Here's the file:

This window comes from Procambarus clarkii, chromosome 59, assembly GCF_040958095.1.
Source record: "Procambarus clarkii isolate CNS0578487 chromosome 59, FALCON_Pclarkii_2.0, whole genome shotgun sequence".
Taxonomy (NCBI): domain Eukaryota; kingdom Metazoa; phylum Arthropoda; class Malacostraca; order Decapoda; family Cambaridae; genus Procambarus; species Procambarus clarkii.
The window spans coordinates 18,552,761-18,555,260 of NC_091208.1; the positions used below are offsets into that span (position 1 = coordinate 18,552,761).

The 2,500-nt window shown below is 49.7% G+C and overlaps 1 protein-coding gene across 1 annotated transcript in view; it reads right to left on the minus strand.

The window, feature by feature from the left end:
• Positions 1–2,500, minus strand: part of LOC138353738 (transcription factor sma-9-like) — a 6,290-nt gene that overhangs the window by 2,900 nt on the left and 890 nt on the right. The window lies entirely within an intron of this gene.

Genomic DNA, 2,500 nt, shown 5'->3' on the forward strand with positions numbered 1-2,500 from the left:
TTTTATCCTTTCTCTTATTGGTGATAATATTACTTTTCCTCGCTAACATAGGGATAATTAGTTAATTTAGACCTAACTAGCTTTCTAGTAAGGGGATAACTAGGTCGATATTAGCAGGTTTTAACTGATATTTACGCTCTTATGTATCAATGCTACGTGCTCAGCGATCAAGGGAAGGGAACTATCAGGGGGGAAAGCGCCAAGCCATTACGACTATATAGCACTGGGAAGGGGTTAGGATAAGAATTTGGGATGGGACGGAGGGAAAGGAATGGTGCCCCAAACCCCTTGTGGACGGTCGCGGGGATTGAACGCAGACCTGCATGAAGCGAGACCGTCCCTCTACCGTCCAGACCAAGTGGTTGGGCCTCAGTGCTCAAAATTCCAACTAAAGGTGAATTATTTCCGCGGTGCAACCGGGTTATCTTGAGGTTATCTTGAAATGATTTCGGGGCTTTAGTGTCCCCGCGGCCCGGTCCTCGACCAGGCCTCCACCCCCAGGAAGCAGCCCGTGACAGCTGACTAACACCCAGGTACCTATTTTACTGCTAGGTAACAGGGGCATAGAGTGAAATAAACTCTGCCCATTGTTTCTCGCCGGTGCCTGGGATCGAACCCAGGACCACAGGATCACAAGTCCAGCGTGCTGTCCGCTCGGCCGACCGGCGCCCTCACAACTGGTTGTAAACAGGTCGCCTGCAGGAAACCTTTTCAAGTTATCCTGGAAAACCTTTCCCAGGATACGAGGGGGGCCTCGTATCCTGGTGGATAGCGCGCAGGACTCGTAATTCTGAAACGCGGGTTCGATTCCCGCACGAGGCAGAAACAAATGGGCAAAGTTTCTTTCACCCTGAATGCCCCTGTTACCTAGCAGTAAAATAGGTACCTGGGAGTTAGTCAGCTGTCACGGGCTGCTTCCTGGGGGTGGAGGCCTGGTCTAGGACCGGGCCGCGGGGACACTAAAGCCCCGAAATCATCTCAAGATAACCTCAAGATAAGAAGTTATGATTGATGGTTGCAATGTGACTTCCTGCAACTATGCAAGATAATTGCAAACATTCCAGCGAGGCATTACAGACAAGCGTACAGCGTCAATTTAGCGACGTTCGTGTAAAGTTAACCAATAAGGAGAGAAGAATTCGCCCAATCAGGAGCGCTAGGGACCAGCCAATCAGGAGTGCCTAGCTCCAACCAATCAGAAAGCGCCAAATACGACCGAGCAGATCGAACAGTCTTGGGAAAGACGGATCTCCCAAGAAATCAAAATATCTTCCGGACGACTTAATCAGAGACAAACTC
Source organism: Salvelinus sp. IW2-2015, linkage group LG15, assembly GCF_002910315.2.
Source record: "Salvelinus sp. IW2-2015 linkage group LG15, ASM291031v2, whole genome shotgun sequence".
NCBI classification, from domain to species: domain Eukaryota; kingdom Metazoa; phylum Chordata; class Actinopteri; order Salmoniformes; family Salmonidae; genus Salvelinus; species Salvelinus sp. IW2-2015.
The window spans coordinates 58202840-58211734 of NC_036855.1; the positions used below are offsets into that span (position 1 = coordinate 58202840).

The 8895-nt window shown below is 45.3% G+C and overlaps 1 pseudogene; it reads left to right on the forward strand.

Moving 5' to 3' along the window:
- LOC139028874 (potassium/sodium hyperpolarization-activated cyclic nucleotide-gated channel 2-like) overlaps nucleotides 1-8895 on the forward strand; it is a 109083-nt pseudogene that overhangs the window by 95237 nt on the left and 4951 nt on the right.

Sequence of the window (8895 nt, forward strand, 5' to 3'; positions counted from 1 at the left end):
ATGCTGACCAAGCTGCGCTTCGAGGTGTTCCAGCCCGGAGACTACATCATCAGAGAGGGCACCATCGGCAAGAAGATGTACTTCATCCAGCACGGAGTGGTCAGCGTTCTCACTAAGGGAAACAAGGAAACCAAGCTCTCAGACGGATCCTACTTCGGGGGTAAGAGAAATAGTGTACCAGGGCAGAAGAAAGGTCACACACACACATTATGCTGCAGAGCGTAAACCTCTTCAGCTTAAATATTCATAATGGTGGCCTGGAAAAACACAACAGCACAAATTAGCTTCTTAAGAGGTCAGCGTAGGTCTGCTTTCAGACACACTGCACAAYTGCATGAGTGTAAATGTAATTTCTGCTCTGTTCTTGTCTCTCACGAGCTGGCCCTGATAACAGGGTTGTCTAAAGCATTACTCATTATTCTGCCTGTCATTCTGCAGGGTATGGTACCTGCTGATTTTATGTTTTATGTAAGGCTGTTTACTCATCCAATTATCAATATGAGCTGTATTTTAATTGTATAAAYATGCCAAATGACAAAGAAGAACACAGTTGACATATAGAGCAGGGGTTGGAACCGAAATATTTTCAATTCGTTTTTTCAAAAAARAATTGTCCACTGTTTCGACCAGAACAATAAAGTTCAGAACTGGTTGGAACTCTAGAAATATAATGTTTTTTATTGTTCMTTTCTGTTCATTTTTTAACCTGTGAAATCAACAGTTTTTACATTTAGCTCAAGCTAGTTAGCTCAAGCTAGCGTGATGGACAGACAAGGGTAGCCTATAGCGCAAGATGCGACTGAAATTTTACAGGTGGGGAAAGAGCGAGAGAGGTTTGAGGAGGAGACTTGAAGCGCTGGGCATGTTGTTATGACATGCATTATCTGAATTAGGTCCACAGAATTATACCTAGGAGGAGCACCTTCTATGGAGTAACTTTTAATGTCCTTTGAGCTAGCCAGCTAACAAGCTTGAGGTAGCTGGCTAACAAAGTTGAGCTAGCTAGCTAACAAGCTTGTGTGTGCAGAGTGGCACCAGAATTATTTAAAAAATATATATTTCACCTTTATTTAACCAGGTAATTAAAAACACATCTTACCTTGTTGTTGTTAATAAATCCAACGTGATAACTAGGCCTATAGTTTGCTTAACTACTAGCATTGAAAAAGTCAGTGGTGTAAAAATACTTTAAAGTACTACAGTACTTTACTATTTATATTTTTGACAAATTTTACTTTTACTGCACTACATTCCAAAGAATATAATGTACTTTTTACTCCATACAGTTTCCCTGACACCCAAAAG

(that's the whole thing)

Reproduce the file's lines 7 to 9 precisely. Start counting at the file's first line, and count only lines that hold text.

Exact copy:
• Positions 1–2,500, minus strand: part of LOC138353738 (transcription factor sma-9-like) — a 6,290-nt gene that overhangs the window by 2,900 nt on the left and 890 nt on the right. The window lies entirely within an intron of this gene.

Genomic DNA, 2,500 nt, shown 5'->3' on the forward strand with positions numbered 1-2,500 from the left:
TTTTATCCTTTCTCTTATTGGTGATAATATTACTTTTCCTCGCTAACATAGGGATAATTAGTTAATTTAGACCTAACTAGCTTTCTAGTAAGGGGATAACTAGGTCGATATTAGCAGGTTTTAACTGATATTTACGCTCTTATGTATCAATGCTACGTGCTCAGCGATCAAGGGAAGGGAACTATCAGGGGGGAAAGCGCCAAGCCATTACGACTATATAGCACTGGGAAGGGGTTAGGATAAGAATTTGGGATGGGACGGAGGGAAAGGAATGGTGCCCCAAACCCCTTGTGGACGGTCGCGGGGATTGAACGCAGACCTGCATGAAGCGAGACCGTCCCTCTACCGTCCAGACCAAGTGGTTGGGCCTCAGTGCTCAAAATTCCAACTAAAGGTGAATTATTTCCGCGGTGCAACCGGGTTATCTTGAGGTTATCTTGAAATGATTTCGGGGCTTTAGTGTCCCCGCGGCCCGGTCCTCGACCAGGCCTCCACCCCCAGGAAGCAGCCCGTGACAGCTGACTAACACCCAGGTACCTATTTTACTGCTAGGTAACAGGGGCATAGAGTGAAATAAACTCTGCCCATTGTTTCTCGCCGGTGCCTGGGATCGAACCCAGGACCACAGGATCACAAGTCCAGCGTGCTGTCCGCTCGGCCGACCGGCGCCCTCACAACTGGTTGTAAACAGGTCGCCTGCAGGAAACCTTTTCAAGTTATCCTGGAAAACCTTTCCCAGGATACGAGGGGGGCCTCGTATCCTGGTGGATAGCGCGCAGGACTCGTAATTCTGAAACGCGGGTTCGATTCCCGCACGAGGCAGAAACAAATGGGCAAAGTTTCTTTCACCCTGAATGCCCCTGTTACCTAGCAGTAAAATAGGTACCTGGGAGTTAGTCAGCTGTCACGGGCTGCTTCCTGGGGGTGGAGGCCTGGTCTAGGACCGGGCCGCGGGGACACTAAAGCCCCGAAATCATCTCAAGATAACCTCAAGATAAGAAGTTATGATTGATGGTTGCAATGTGACTTCCTGCAACTATGCAAGATAATTGCAAACATTCCAGCGAGGCATTACAGACAAGCGTACAGCGTCAATTTAGCGACGTTCGTGTAAAGTTAACCAATAAGGAGAGAAGAATTCGCCCAATCAGGAGCGCTAGGGACCAGCCAATCAGGAGTGCCTAGCTCCAACCAATCAGAAAGCGCCAAATACGACCGAGCAGATCGAACAGTCTTGGGAAAGACGGATCTCCCAAGAAATCAAAATATCTTCCGGACGACTTAATCAGAGACAAACTC